Tony Stewart made every attempt Thursday to rattle Carl Edwards.
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He bragged about his two previous Sprint Cup titles. He lauded his four wins in NASCAR’s Chase for the Sprint Cup. And he said he’d run over his own mother and even a reporter’s to win the championship.
But Edwards simply smiled. He was far removed from the banter and already focused on NASCAR’s season finale at Homestead-Miami Speedway on Sunday.
“He’s got the talking part figured out,” Edwards said of Stewart. “The problem is, I don’t think you have led the points yet this year have you?
“That is the funny thing: I have listened to you a lot, and you talk a lot about your past successes. That is very respectable, and truly, all joking aside, that will make it more fun if we are able to beat you.”
Edwards has a three-point lead over Stewart entering this weekend. All Edwards has to do is win the Ford 400 on Sunday and — no matter how many trophies Stewart has lined up on his mantle or what smack he hurled leading to the race — he will be crowned the champion.
“We both are competitors and have that same desire to win and same amount of pressure that comes with that to go out and perform,” Edwards said. “The bad thing and good thing for both of us at the same time is that we both seem to be able to perform under that pressure.
“I truly believe this could come down to who wins this race is going to win this championship.”
The season finale could not come at a better track for Edwards and Roush Fenway Racing. Edwards has won two of the past three races on the 1.5-mile track. His average finish of 5.7 is by far the best on the Cup circuit. And Roush Fords have won six of the past seven races at Homestead.
Stewart has two victories at HMS, but both came before the multiple track reconfigurations that gave the track its current shape. In the past seven years, Stewart’s average finish is 14.7 and he hasn’t scored a top five in that span.
Still, Edwards is savvy enough to realize “it would be foolish for either one of us to underestimate the other” come Sunday. Edwards knows he has a formidable opponent in Stewart. In 2005, in his first full Cup season, Edwards finished third in the points standings, only 35 points short of Stewart.
Since then, Jimmie Johnson has dominated the championship landscape. Edwards had his shot at Johnson in 2008 but finished second, 69 points behind.
Certainly, losing two championships by fairly close margins has provided Edwards with a better understanding of what it takes to win the title. After seven seasons on the tour, he realizes the opportunities are fleeting.
“In 2005 it slipped through my fingers and I thought it was no big deal, we would do it next year,” Edwards said. “Then I realized it is a lot tougher than that. In 2008 I think I held on too tightly and was a little too aggressive, but I felt like 2009 was going to be our year again.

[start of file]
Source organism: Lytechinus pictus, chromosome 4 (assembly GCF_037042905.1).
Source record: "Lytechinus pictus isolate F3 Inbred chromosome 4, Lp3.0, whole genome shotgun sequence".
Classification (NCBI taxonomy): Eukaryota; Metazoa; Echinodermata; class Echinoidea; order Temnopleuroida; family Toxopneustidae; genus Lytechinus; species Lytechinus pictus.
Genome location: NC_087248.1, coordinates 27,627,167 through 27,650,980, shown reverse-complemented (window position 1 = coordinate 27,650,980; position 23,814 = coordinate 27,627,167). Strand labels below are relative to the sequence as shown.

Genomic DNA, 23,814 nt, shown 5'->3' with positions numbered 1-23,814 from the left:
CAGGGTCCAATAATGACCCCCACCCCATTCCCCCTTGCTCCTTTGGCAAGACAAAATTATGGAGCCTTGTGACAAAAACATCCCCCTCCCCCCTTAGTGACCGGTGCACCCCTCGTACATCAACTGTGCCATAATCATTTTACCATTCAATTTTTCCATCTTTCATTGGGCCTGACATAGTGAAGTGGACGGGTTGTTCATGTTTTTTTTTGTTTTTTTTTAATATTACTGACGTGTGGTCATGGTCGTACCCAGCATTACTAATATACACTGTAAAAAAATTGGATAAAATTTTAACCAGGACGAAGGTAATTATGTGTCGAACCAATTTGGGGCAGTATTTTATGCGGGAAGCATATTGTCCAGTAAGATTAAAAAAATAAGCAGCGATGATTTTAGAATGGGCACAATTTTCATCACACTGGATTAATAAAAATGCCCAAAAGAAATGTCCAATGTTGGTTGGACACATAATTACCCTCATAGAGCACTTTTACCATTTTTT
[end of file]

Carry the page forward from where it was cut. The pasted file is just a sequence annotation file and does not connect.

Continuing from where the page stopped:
“To be here three years later, I think I have realized that even driving the Ford for Jack Roush and having the best team I can have behind me, it is still something. It is an opportunity that only comes up every once in awhile and you have to make the most of it.”
By “holding on too tightly” Edwards acknowledges he was too aggressive in 2008. He overdrove the car at Talladega, eliminating himself, teammate Greg Biffle and other Chase contenders while Johnson rode off into the sunset to a ninth-place finish. Edwards finished 29th.
Edwards won a career-high nine races in 2008 and still fell short of the title. This year, he’s won one. He hasn’t been flashy. His performances have been far from sexy. But, like Johnson in the past, Edwards and the No. 99 team accept mediocre days — such as salvaging 11th- and ninth-place finishes at Talladega and Martinsville, respectively — so the low points of the Chase have not adversely affected his title run.
Given his almost seven-year relationship with crew chief Bob Osborne, Edwards has learned to rely on the voice in his ear. Although Edwards instinctively is one of the best drivers at analyzing what lies ahead over the course of the race, Osborne provides a solid sounding board who allows his driver to make better decisions. Unlike Stewart, who has had to juggle the jobs of driver, crew chief and owner, Edwards will have a solid support staff on the pit box on Sunday.
Not only has Edwards found balance on the racetrack, he has stability in his personal life. In the past three seasons, Edwards has settled down with wife Kate, and his son and daughter help keep him grounded.
So while Edwards said “it would be huge” to win his first title, he adds that being a NASCAR Sprint Cup champion won’t “define (him) as a man.”
“I’m 32 years old,” Edwards said. “Bob’s a young guy. Truly no matter what happens here, I feel like we’re going to be just as tough next year and just as tough the year after that. The people around me have been really good at reminding me that, ’Hey, no matter what happens here you have to stay focused on your career and your goals as a race car driver to be the best you can every year, all the time.’
“To me, if I win, this isn’t going to change me as a person. If I lose, this isn’t going to change me as a racer or a person. I’m just going to keep moving forward the best I can. The things that are the most important to me are doing my very best, just to enjoy it and have fun. That’s how I feel about this race.
“This would be the hugest accomplishment of my career — that goes without saying. But I have learned to temper the want for that so that it doesn’t hurt me. Just because I want something real bad — and I want to go win this thing — doesn’t mean I’m not going to go crazy doing it. I’m just going to go out and do my best, enjoy it and take the results I get. And if it’s not the results I want, it will be painful, but it’s not going to define me whether I win or lose. You can’t take the fire out of me. You can’t take that desire to win.”